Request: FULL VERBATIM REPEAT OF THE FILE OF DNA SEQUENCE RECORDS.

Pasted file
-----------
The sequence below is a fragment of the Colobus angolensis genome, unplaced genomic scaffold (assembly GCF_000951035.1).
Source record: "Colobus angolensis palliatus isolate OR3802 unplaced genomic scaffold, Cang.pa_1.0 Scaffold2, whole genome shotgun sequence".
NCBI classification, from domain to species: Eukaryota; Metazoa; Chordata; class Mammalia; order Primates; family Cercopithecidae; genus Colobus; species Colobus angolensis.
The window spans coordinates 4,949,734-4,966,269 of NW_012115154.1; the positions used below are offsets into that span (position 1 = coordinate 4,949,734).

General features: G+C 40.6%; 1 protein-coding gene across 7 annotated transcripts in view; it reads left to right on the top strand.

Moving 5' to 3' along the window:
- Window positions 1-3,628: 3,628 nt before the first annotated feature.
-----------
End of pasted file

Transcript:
The sequence below is a fragment of the Colobus angolensis genome, unplaced genomic scaffold (assembly GCF_000951035.1).
Source record: "Colobus angolensis palliatus isolate OR3802 unplaced genomic scaffold, Cang.pa_1.0 Scaffold2, whole genome shotgun sequence".
NCBI classification, from domain to species: Eukaryota; Metazoa; Chordata; class Mammalia; order Primates; family Cercopithecidae; genus Colobus; species Colobus angolensis.
The window spans coordinates 4,949,734-4,966,269 of NW_012115154.1; the positions used below are offsets into that span (position 1 = coordinate 4,949,734).

General features: G+C 40.6%; 1 protein-coding gene across 7 annotated transcripts in view; it reads left to right on the top strand.

Moving 5' to 3' along the window:
- Window positions 1-3,628: 3,628 nt before the first annotated feature.